B16.2 is a billable ICD-10 code used to specify a medical diagnosis of acute hepatitis b without delta-agent with hepatic coma. The code is valid during the fiscal year 2023 from October 01, 2022 through September 30, 2023 for the submission of HIPAA-covered transactions.
The following clinical terms are approximate synonyms or lay terms that might be used to identify the correct diagnosis code:
- Hepatic coma due to acute hepatitis B
- Hepatic coma due to viral hepatitis B
Index to Diseases and Injuries References
The Index to Diseases and Injuries is an alphabetical listing of medical terms, with each term mapped to one or more ICD-10 code(s). The following references for this diagnosis code are found in the injuries and diseases index:
Convert to ICD-9 Code
|Source ICD-10 Code||Target ICD-9 Code|
|B16.2||070.20 - Hpt B acte coma wo dlta|
|Approximate Flag - The approximate mapping means there is not an exact match between the ICD-10 and ICD-9 codes and the mapped code is not a precise representation of the original code.|
A coma is a deep state of unconsciousness. An individual in a coma is alive but unable to move or respond to his or her environment. Coma may occur as a complication of an underlying illness, or as a result of injuries, such as brain injury.
A coma rarely lasts more than 2 to 4 weeks. The outcome for coma depends on the cause, severity, and site of the damage. People may come out of a coma with physical, intellectual, and psychological problems. Some people may remain in a coma for years or even decades. For those people, the most common cause of death is infection, such as pneumonia.
NIH: National Institute of Neurological Disorders and Stroke
[Learn More in MedlinePlus]
What is hepatitis?
Hepatitis is inflammation of the liver. Inflammation is swelling that happens when tissues of the body are injured or infected. It can damage your liver. This swelling and damage can affect how well your liver functions.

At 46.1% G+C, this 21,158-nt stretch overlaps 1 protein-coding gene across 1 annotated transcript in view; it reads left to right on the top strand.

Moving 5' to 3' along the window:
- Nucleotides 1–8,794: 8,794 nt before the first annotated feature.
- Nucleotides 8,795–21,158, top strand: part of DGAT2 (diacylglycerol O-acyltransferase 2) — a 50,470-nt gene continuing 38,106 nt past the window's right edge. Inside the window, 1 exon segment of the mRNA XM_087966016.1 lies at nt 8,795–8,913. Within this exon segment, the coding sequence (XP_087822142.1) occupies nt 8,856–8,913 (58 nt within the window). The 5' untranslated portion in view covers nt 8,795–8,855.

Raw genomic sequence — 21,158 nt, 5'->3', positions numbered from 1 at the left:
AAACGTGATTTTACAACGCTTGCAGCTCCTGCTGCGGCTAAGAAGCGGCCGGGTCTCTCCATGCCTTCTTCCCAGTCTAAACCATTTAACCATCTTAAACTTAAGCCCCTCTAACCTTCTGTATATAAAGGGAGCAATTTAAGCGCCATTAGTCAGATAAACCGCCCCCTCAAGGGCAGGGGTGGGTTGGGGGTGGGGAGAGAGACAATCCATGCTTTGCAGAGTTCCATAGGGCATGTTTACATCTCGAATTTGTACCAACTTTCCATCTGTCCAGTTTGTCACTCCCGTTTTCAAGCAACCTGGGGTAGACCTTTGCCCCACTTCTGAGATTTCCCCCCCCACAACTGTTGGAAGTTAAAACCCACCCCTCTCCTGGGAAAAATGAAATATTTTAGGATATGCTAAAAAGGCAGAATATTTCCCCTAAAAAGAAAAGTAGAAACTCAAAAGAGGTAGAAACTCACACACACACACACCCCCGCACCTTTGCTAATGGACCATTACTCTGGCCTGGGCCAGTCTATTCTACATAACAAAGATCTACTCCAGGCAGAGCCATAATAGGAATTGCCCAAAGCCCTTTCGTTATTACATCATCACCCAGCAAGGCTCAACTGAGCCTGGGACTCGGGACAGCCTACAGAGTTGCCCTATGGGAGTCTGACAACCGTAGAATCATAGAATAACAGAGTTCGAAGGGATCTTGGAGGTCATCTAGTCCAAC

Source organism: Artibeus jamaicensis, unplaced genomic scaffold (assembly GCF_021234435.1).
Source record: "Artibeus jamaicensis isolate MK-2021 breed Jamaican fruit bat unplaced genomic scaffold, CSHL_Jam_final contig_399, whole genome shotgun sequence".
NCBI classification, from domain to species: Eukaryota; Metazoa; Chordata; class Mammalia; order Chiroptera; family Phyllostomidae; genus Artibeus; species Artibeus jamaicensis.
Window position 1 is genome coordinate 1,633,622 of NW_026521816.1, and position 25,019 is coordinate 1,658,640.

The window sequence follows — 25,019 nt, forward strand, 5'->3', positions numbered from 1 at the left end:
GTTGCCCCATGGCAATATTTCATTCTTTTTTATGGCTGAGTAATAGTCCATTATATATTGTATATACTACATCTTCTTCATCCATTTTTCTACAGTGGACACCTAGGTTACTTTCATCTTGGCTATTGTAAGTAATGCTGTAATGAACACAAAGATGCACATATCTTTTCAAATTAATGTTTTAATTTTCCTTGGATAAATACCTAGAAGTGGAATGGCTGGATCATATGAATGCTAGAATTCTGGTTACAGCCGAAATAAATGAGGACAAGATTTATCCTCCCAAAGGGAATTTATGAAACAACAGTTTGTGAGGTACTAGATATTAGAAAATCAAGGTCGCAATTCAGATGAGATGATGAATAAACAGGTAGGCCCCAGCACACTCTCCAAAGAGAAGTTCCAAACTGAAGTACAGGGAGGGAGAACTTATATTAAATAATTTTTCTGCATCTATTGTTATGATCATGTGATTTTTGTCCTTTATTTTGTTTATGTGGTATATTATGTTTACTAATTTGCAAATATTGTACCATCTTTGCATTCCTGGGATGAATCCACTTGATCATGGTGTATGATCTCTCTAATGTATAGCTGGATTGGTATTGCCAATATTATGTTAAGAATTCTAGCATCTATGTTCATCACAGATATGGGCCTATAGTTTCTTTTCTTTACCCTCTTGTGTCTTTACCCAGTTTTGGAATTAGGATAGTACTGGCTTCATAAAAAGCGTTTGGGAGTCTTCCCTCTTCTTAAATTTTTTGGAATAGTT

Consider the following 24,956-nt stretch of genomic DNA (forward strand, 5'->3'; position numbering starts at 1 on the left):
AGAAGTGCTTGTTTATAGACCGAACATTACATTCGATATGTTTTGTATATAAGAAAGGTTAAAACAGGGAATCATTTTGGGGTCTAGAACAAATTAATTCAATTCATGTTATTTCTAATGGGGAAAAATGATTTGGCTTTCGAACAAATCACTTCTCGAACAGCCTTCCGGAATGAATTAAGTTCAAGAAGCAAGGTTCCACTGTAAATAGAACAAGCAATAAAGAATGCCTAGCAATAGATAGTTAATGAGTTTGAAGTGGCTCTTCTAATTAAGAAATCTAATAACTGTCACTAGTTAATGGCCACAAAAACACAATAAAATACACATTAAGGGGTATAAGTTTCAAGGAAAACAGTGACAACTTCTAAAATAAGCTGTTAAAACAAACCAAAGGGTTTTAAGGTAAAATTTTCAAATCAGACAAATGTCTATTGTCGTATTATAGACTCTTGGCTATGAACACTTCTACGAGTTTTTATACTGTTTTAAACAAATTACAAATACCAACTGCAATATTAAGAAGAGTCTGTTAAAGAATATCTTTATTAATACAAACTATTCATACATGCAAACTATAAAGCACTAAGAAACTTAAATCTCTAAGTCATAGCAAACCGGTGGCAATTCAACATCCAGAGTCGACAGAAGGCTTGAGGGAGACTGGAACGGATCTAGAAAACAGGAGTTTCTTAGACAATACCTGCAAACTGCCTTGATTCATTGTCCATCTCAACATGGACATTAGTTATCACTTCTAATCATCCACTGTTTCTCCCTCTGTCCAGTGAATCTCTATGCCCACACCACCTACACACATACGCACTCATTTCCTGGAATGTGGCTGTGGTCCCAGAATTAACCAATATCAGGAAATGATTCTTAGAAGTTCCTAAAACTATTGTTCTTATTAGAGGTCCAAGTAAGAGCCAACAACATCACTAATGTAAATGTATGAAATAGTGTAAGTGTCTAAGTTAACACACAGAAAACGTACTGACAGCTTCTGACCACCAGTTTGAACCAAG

What is hepatitis B?
Hepatitis B is a type of viral hepatitis. It can cause an acute (short-term) or chronic (long-term) infection. People with an acute infection usually get better on their own without treatment. Some people with chronic hepatitis B will need treatment.
Thanks to a vaccine, hepatitis B is not very common in the United States. It is more common in certain parts of the world, such as sub-Saharan Africa and parts of Asia.
What causes hepatitis B?
Hepatitis B is caused by the hepatitis B virus. The virus spreads through contact with blood, semen, or other body fluids from a person who has the virus.
Who is at risk for hepatitis B?
Anyone can get hepatitis B, but the risk is higher in:
- Infants born to mothers who have hepatitis B
- People who inject drugs or share needles, syringes, and other types of drug equipment
- Sex partners of people with hepatitis B, especially if they are not using latex or polyurethane condoms during sex
- Men who have sex with men
- People who live with someone who has hepatitis B, especially if they use the same razor, toothbrush, or nail clippers
- Health care and public-safety workers who are exposed to blood on the job
- Hemodialysis patients
- People who have lived in or traveled often to parts of the world where hepatitis B is common
- Have diabetes, hepatitis C, or HIV
What are the symptoms of hepatitis B?
Often, people with hepatitis B don't have symptoms. Adults and children over 5 are more likely to have symptoms than younger children.